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Thread: Weight.

  1. #11
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    My 2,5 years old dogs weight was 2,1 kg at 8,5 weeks, now he is 2,5 years and hes weight is 8,15 kg.
    I have heard the english dogs are smaller than the scandinavian, is that true?????

  2. #12
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    Quote Originally Posted by Karlin View Post
    If you are unsure about your puppy's weight then check with your vet -- but in general most puppies will eat about a cup of food a day spread out over a couple of meals (3 meals until they are 4-6 months old, then two meals until they are 10-12 months, then they can stay on two or go to one). In my experience most people overfeed their dogs and most cavavliers I see are WAY too fat which puts a strain on their hearts. Most have no waist at all and people keep feeding them because 'they are hungry'. But this breed will almost always overeat -- they are one of about 5 breeds well known for overeating and being prone to obesity. So you want a healthy solid puppy but not a really fat puppy.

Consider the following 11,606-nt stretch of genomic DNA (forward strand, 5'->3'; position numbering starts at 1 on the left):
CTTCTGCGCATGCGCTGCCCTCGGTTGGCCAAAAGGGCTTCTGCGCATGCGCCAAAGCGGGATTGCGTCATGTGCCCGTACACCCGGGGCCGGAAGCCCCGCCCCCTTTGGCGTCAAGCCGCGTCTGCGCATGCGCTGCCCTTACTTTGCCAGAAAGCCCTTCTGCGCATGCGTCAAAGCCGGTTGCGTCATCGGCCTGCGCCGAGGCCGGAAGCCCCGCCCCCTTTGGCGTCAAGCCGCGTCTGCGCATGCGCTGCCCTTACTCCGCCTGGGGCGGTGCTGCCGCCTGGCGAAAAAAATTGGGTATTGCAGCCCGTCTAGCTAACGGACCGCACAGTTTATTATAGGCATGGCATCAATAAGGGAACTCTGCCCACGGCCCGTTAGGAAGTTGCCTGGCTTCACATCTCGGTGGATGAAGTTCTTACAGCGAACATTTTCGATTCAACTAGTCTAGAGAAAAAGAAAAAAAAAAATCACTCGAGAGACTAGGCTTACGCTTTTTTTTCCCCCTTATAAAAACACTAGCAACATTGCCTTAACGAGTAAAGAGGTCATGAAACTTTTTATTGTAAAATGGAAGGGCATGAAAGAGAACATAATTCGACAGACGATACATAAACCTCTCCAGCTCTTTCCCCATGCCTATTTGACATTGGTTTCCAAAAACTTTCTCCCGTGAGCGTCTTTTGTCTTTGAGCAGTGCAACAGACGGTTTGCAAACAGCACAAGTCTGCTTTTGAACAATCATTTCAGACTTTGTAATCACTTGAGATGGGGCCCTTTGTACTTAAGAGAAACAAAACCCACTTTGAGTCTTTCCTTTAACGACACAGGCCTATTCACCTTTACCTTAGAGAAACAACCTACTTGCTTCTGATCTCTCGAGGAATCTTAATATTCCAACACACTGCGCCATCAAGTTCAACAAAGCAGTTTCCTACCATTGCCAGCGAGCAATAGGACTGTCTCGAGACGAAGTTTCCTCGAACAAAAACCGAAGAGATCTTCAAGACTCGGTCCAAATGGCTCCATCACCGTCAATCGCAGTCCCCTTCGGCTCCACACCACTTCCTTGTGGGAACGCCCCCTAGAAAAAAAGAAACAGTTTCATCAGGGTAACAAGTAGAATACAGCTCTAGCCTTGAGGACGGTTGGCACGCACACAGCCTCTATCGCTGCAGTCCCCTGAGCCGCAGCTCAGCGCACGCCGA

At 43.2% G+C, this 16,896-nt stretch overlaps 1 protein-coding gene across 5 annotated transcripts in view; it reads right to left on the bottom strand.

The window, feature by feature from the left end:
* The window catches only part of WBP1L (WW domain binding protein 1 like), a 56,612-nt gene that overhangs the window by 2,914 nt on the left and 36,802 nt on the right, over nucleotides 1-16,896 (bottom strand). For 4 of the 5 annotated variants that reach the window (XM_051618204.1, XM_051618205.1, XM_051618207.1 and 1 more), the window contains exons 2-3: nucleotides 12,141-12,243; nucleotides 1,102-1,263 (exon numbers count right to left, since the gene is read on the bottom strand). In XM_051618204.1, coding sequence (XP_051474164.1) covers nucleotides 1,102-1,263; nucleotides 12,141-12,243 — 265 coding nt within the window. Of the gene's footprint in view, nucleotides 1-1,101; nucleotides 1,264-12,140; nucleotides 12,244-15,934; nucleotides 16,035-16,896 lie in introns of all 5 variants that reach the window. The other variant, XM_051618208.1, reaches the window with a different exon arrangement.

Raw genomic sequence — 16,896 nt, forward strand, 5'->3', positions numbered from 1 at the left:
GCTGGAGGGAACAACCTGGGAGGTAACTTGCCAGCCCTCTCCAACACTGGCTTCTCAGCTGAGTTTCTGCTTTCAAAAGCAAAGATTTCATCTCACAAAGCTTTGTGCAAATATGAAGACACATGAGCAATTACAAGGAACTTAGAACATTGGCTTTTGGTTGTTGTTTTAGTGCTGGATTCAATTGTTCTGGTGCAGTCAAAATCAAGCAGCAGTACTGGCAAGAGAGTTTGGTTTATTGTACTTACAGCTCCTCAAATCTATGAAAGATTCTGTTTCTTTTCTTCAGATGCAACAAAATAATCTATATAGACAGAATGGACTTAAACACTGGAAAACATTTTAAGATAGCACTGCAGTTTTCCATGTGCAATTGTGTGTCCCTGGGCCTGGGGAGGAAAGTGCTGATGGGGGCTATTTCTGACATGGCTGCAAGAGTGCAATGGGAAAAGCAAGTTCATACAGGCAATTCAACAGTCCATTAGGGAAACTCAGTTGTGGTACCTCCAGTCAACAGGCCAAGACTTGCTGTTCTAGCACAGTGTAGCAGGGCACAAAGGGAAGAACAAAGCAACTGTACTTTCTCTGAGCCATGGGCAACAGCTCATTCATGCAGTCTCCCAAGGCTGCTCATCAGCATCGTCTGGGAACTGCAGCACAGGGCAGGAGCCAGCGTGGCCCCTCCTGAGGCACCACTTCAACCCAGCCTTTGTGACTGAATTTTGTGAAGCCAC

If she is 8lbs at 4.5 months I doubt she will be 'dainty' -- she is likely to come in at the low to middle of the breed standard. Breeders shouldn't be breeding for 'dainty' however! A good breeder wants solid, healthy dogs of breed standard weight.

    I read a good tip today on a breeder list for gauging the correct weight for your dog. Make a fist. If you run your fingers over your dog's rib area and it feels like it does when you run your hands over the back of your hand, the dog is too fat. If the ribs feel like it does when you run your fingers across the knuckles on the back of your hand, the dog is too thin. If the dog's rib area feels like it does when you run your fingers across the fingers of your fist, below the knuckles -- the dog is in good weight.

    I also recommend reading:

    http://www.roycroftcavaliers.com/manualfeeding.htm

    on feeding puppies and check the pictures of fat and normal weight cavaliers.